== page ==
Elder blasts media race narrative about head-to-head race with Scott: 'Running to be president'
'We’re two individuals. We are both black. We’re both Republicans. We both have different experiences," Larry Elder said.
Republican presidential candidate Larry Elder is calling out liberal journalists for asking what differentiates him from primary rival Sen. Tim Scott, who like Elder is a black politician.
The conservative talk-radio host said questions began after Scott declared his candidacy.
"I got calls from liberal outlets who asked me, 'You and Tim Scott are both black Republicans. What differentiates you from him?'" Elder told Just the News in an exclusive interview. "To which I responded: 'Did you ask Donald Trump in 2016, you and Jeb Bush are both white Republicans. What distinguishes you from Bush?' And they don't know how to respond."
Elder continued: “We’re two individuals. We are both black. We’re both Republicans. We have different experiences."
Elder announced his candidacy for president last month.
In 2021, he was among several candidates in the failed recall effort of California Democrat Gov. Gavin Newsom. However, Elder won the most votes of any candidate, which helped boost his already strong name recognition. That is in large part because of his appearances on Fox News opinion shows.
"I’m the only one in my family who has never served in the military," said Elder, whose father and brothers served. "And I never felt good about that. So this is my way to serve my country.”
Others in the 2024 GOP presidential primary are front-running former President Trump; former Arkansas Gov. Asa Hutchinson; businessman Vivek Ramaswamy; former United Nations Ambassador Nikki Haley and most recently Florida Gov. Ron DeSantis, who formally announced his bid Wednesday.
“I’m not running against DeSantis or Trump," Elder said. "I’m running to be president of the United States. The target is Biden and Harris."
He also argues that minority voters are increasingly moving toward the Republican Party because of the bad policies of the Democrat Party.
"The GOP is improving in getting the black and Hispanic vote – not because of outreach, but because of bad Democrat policies," he said. "Donald Trump ran in 2016 and got 8% of the black vote asking potential voters: 'What do you have to lose?' Biden had at least 82% of the black vote, and now is at 52%. He’s going in the wrong direction."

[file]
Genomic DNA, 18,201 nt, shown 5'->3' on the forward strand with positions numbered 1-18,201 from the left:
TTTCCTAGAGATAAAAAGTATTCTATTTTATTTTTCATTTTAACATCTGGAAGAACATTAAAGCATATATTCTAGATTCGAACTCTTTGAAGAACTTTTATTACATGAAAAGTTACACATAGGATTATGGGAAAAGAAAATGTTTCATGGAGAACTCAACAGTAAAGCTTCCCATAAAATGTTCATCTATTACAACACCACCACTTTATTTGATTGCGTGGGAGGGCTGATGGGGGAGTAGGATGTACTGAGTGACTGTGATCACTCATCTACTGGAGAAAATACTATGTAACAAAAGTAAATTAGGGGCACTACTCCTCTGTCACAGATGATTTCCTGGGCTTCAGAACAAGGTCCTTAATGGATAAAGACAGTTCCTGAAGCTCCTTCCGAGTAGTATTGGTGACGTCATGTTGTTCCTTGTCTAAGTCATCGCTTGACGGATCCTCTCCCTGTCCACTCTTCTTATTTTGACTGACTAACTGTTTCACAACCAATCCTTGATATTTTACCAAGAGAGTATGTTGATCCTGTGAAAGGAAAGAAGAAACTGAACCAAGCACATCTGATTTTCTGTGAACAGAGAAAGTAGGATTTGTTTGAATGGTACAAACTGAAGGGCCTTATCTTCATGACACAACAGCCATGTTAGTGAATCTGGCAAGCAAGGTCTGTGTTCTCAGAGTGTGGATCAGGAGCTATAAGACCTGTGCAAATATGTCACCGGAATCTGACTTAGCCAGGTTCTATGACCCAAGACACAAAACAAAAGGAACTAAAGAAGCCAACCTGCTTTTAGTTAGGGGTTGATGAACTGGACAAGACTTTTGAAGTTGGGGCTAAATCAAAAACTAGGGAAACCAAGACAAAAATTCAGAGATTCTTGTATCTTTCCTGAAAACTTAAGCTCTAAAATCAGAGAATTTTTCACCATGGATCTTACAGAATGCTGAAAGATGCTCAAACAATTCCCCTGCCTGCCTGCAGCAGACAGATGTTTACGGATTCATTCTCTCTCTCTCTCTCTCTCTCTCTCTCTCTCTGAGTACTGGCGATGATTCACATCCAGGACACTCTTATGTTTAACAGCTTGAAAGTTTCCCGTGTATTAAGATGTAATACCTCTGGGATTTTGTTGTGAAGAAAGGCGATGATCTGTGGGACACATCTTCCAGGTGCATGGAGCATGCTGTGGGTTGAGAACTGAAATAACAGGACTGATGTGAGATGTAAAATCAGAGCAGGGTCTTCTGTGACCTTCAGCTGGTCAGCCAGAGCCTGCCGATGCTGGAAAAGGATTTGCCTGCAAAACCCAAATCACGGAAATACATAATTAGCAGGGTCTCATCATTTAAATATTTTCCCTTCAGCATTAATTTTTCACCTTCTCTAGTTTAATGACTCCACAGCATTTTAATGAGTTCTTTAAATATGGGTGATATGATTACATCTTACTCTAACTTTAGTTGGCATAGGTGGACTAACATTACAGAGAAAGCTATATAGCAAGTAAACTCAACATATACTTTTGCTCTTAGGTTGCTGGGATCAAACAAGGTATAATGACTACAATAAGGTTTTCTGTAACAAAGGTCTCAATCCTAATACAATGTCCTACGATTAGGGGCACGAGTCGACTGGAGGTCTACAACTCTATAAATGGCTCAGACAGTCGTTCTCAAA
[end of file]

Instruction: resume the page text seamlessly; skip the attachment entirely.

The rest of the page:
An Associated Press report shows Republican candidates in 2022 were backed by 14% of black voters, compared with 8% in 2018.
The wire service's extensive national survey of the electorate, known as AP VoteCast, also found that in Georgia, Republican Gov. Brian Kemp more than doubled his support among black voters to 12% in 2022, compared with 5% four years earlier. He defeated Democrat Stacey Abrams both times.
"If you care about the economy, school choice and crime, the Democrat Party is no longer for you and black Americans are starting to realize that," Elder said.
He also said that while Trump was a great president, it will be hard for him to win over voters in swing states.
"You need an America First fighter who will pursue the Donald Trump policies, but who the people in swing states will find likable, relatable and with a good sense of humor so we can beat Biden and Harris in 2024," Elder said. "If that is your analysis, then I’m your man.”
A major plank of Elder's campaign is what he considers to be the country's fatherlessness crisis and what he can do to strengthen the family unit.
"We don't talk enough about the father absence issue," he said. "Behavior can change once people realize the result of their actions. Men need to own up to their responsibilities when they bring children into the world. Behavior can be changed. We ought to be encouraging mentors. All these kids without a father should be able to pick up the phone and call someone for advice and direction."
Elder also argued that the existing remedy is, in large part, putting a lot of tax money into welfare programs and that needs to be changed.
"I would put some kind of thing on your tax forms that would incentivize people to give money and donations to churches and charities in local communities to organize and help these young people who don't have a father in the home," he said.